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The Center for Southeast Asian Studies > Projects > Ub-ufok Ad Fiallig Overview > Teaching Modules > Module 6. Maanam-am: Nurturing the Earth, Nurturing Ourselves

Module 6. Maanam-am: Nurturing the Earth, Nurturing Ourselves


This story, derived from the narrative of Pedro Padyangan, is about the young, arrogant and mischievous hunters of Maanam-am who suffered the wrath of Bathala after disrespecting him with their careless behavior.

Tagalog Version | English Version


Bathala – the god of the Ifiallig people.

Bathala is also the Supreme Being who created the universe among other indigenous cultures in the Philippine such as the Tagalog and Visayan. One theory suggests that the term “Bathala” is derived from sanskrit and the indigenous term for the Supreme Being is Maykapal or Dakilang Manlilikha (Tagalog) or Creator. Other scholars point out that the syllables “ba” and “la” are taken from “babae” (woman) and “lalaki” (man). “Tha” means “light.” So bathala means “woman and man joined by light,” expressing both feminine and masculine forms of divinity. In Ifiallig culture, it is possible that there is a more ancient term for divine power.

Payyiw – rice field

Guide Questions

1. Discuss the story with the students.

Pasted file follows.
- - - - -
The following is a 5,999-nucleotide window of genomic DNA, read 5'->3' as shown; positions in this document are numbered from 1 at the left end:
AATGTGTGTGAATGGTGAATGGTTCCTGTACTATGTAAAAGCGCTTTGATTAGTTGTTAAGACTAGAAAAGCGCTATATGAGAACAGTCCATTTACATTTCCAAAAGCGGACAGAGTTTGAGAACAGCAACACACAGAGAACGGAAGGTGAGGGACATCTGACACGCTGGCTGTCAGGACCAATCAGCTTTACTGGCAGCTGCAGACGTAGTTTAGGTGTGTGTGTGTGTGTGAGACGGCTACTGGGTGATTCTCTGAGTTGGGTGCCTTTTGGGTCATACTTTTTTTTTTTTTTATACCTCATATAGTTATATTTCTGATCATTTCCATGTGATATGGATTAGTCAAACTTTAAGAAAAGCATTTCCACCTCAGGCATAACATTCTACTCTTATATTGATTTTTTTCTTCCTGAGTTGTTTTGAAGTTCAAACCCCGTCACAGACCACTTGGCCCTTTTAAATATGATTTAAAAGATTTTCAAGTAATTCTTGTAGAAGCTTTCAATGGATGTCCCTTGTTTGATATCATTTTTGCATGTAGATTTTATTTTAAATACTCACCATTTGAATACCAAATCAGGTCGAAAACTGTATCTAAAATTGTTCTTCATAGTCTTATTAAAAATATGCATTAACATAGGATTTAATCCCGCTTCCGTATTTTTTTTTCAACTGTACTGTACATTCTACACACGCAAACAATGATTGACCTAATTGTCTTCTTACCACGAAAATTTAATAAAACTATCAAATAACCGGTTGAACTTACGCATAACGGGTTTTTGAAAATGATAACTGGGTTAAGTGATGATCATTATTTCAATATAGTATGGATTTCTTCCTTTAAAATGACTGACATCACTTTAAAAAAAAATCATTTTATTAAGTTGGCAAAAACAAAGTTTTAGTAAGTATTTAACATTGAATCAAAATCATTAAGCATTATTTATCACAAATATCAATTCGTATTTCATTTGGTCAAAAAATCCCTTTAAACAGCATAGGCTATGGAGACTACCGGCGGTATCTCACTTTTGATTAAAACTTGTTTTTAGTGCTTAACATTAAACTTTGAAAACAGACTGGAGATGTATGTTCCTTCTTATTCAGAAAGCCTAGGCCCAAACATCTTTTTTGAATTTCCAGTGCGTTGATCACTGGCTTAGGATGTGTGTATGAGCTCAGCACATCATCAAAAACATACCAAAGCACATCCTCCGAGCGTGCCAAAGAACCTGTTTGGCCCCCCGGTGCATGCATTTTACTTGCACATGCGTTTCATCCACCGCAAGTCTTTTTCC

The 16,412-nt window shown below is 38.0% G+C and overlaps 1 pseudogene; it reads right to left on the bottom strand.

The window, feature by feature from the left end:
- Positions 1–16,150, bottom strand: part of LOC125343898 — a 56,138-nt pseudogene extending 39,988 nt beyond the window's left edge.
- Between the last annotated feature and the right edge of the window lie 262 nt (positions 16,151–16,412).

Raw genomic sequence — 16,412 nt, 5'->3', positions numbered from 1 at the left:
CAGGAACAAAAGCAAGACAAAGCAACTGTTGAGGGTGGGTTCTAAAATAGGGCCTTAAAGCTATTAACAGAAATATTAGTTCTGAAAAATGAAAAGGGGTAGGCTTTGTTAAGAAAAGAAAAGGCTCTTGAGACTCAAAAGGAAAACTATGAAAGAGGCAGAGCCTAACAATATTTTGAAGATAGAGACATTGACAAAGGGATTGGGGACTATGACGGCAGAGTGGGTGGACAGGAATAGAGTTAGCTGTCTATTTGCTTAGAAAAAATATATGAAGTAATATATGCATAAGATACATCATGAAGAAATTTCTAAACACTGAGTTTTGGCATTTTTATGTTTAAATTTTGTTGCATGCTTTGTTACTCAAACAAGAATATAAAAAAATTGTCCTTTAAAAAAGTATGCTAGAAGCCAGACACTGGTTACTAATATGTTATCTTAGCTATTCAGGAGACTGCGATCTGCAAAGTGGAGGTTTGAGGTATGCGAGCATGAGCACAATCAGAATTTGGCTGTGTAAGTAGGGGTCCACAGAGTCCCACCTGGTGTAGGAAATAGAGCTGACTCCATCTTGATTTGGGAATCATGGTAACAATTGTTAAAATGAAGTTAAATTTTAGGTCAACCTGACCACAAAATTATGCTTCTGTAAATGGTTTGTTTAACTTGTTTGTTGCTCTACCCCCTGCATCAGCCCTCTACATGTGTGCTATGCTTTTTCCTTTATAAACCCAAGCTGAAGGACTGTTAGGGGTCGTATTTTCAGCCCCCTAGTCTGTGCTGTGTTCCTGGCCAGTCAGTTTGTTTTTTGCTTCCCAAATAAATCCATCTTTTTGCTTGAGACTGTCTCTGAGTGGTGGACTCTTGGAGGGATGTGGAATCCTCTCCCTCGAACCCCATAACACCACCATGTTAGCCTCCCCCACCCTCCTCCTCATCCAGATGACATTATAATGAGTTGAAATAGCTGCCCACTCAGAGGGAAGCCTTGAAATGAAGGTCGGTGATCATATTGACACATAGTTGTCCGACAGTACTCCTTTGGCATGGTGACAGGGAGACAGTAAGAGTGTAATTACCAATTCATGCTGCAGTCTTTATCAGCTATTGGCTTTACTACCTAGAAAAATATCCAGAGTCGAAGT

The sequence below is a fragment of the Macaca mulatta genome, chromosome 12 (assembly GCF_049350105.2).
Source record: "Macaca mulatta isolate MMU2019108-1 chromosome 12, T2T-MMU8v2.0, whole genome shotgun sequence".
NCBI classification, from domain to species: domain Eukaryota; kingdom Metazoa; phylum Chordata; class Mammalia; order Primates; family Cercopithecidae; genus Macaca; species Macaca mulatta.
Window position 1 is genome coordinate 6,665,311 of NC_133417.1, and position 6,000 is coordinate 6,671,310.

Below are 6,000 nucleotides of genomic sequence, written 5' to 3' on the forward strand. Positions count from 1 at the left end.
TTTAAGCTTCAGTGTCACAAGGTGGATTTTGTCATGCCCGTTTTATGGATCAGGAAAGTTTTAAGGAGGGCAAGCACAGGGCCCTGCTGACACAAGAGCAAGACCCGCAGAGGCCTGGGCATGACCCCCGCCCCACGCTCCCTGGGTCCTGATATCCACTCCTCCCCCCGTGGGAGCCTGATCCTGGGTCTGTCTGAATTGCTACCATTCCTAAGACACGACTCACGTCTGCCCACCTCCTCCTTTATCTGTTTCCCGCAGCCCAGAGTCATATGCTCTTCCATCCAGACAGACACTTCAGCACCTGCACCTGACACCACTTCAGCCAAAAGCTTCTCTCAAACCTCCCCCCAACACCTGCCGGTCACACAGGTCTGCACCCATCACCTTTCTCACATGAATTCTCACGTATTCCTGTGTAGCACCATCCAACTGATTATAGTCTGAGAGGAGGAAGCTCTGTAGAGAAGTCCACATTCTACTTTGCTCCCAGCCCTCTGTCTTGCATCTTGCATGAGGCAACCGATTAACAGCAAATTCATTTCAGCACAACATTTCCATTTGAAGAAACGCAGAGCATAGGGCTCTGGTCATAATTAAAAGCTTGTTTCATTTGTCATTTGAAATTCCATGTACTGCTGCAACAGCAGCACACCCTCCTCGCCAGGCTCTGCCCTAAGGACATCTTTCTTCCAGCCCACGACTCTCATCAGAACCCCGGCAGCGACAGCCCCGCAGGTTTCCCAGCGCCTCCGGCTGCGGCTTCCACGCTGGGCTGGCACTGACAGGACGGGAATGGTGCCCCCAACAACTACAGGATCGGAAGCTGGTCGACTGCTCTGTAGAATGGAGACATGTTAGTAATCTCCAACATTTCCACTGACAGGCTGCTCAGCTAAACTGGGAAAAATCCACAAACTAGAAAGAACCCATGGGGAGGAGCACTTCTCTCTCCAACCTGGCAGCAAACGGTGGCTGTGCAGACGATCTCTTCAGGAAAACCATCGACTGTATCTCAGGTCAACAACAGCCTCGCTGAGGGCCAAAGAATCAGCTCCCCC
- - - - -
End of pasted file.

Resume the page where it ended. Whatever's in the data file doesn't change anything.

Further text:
What was their first impression of the story?

What is the central conflict in the story?

What is the significance of the skulls?

How did the community react to the boy’s actions?

What is there belief surrounding nature? What is their relationship with nature (i.e. Ocean, Mountain, Streams, Sky, etc.) Discuss the mythical elements (i.e. talking water) in the story.

Why do you think the gods were angered?

2. Film Showing: Disney’s Moana.

Ask students if they have similar stories in their culture? Do they have a pantheon of gods and goddesses that see everything?

3. Have the students read the following excerpt from the story.

The bathala witnessed this insolence towards nature. So, they laid a curse on the people of Maanam-am. The caves collapsed and the earth tumbled down the mountain in a mighty crash. The people of Maanam-am were completely engulfed by the rushing soil, and few survived the calamity. The survivors of the catastrophe that befell Maanam-am relocated to Tabra and settled there. In time, they were joined there by the people from Masiki.

4. Discuss the relationship of this folktale to their history of settlements. Relate this to the experiences of immigrants or refugees today. What events would lead people to leave their homes?

Reflection: Caring for our Environment

Human beings have an intricate relationship with nature. For instance, the photos below show Jeff Cablog, an Ifiallig, summoning cicadas by using two sticks. Students discuss similar practices in their culture or home. Have them do a research study on the intimate relationship between people and nature, and why this is important.

Jeff Cablog summoning cicadas.
Cicadas started to land on Jeff’s hands. Soon he was covered with cicadas.


Students collect creation stories (i.e. How land and ocean was formed) from their culture or home. Students can choose to interview their elders or family members. They can also conduct library research on the story of their homes. Students reflect on their relationship with nature. Have them share there stories and reflection with the class. Students can also choose to tell their stories and reflection using media (video, audio) or with the use of colors such as paintings or sketches.